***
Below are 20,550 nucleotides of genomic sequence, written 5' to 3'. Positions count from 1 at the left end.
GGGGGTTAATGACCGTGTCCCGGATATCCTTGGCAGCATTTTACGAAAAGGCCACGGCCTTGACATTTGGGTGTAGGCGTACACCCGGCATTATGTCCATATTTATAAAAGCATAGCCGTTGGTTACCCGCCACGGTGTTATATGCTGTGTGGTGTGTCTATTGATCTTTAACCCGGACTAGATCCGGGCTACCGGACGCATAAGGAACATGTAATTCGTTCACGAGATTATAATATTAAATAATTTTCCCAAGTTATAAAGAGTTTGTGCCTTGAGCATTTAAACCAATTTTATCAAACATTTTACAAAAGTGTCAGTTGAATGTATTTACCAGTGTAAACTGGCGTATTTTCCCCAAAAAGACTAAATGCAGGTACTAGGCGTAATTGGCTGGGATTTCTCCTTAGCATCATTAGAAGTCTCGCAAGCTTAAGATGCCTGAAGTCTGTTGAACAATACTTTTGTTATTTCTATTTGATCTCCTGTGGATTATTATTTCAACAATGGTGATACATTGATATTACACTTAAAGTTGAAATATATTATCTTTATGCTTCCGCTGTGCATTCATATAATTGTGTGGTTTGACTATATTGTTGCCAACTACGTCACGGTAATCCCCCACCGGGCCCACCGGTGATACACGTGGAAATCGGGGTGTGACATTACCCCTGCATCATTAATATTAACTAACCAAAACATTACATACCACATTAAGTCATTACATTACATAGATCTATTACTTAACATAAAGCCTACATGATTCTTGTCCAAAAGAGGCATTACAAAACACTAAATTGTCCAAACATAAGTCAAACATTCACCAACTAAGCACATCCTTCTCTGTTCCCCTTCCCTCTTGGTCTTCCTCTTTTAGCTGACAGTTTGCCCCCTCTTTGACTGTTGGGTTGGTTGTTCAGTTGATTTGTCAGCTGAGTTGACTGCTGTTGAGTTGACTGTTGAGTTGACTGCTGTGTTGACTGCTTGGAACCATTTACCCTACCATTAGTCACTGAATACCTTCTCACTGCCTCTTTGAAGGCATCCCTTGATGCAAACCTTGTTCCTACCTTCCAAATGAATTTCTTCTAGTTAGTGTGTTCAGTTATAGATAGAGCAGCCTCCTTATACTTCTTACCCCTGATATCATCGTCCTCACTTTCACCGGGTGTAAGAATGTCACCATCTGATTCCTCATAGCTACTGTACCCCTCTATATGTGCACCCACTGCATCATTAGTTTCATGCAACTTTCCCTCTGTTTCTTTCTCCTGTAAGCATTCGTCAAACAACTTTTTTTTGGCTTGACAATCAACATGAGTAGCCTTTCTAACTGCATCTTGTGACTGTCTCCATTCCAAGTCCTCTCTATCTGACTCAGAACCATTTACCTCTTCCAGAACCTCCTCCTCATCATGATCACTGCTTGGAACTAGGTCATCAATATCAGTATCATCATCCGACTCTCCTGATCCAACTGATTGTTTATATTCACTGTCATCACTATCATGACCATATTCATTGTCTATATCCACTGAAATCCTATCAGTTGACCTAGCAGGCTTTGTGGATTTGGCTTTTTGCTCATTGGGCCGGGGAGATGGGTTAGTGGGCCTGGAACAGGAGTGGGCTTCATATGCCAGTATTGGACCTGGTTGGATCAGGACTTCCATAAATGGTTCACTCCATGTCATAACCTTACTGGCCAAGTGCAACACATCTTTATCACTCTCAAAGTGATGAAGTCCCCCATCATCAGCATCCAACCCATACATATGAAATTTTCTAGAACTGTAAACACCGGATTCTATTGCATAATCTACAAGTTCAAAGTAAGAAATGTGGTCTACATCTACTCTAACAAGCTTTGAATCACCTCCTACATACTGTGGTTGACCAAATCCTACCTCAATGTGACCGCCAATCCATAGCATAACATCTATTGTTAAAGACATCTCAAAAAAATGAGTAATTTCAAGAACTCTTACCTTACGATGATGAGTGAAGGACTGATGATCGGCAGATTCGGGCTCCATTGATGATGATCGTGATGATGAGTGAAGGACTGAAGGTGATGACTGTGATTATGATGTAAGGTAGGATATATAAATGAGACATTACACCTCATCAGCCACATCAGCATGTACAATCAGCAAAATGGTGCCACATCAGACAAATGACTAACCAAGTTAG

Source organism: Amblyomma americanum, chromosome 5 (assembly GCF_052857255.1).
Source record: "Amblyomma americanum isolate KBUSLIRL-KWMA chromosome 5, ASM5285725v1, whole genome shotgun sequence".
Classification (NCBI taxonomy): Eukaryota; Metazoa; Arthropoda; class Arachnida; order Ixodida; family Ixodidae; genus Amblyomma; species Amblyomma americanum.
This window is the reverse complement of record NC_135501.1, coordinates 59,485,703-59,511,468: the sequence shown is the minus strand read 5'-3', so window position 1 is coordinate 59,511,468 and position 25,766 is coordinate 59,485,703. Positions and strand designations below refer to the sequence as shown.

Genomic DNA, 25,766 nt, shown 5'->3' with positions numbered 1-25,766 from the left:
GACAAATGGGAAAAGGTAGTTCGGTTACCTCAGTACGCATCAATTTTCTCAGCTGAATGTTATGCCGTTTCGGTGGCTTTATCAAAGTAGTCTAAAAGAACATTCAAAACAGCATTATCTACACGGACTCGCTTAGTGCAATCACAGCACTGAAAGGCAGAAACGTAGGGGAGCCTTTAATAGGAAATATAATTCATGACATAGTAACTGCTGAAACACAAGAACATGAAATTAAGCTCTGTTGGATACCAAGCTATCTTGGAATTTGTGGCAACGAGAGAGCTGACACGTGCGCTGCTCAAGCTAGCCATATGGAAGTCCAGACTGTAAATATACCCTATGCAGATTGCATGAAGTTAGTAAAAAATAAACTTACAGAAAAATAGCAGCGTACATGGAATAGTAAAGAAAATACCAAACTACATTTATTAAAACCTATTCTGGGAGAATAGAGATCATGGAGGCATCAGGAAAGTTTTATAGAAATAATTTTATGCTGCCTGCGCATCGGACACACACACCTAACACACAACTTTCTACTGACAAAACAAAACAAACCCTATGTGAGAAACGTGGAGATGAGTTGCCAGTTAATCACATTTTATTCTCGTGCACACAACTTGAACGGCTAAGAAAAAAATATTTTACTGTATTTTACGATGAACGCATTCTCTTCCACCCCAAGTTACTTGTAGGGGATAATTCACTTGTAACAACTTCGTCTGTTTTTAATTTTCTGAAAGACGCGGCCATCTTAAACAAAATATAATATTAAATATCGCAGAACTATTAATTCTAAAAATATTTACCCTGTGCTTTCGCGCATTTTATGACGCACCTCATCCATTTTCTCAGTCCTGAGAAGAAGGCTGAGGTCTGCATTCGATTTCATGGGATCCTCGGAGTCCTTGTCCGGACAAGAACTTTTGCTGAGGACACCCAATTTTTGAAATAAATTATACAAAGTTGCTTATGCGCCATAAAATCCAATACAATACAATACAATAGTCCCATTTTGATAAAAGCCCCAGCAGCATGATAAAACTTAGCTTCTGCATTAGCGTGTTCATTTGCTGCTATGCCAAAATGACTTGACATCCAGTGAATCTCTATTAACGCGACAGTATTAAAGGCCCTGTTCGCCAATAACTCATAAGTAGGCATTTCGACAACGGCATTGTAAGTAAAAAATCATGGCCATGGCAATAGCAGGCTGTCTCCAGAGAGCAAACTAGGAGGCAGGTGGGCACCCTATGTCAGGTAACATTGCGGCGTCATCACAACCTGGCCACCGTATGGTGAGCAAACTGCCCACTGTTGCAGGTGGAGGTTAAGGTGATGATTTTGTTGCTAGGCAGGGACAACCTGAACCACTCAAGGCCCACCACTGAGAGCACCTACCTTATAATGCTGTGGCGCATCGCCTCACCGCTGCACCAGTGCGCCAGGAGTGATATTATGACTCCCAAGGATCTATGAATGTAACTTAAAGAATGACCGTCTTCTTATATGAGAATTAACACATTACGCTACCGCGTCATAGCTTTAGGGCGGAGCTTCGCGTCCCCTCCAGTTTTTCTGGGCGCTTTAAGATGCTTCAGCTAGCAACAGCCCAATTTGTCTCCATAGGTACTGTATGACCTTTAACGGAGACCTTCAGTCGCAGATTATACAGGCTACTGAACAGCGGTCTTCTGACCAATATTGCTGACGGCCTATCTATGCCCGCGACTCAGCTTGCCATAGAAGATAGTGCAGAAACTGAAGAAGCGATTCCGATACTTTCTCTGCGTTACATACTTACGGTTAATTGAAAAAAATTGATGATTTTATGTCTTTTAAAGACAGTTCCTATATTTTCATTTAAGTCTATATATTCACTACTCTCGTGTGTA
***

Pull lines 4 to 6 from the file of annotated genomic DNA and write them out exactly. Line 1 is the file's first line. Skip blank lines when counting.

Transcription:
Source record: "Amblyomma americanum isolate KBUSLIRL-KWMA chromosome 5, ASM5285725v1, whole genome shotgun sequence".
Classification (NCBI taxonomy): Eukaryota; Metazoa; Arthropoda; class Arachnida; order Ixodida; family Ixodidae; genus Amblyomma; species Amblyomma americanum.
This window is the reverse complement of record NC_135501.1, coordinates 59,485,703-59,511,468: the sequence shown is the minus strand read 5'-3', so window position 1 is coordinate 59,511,468 and position 25,766 is coordinate 59,485,703. Positions and strand designations below refer to the sequence as shown.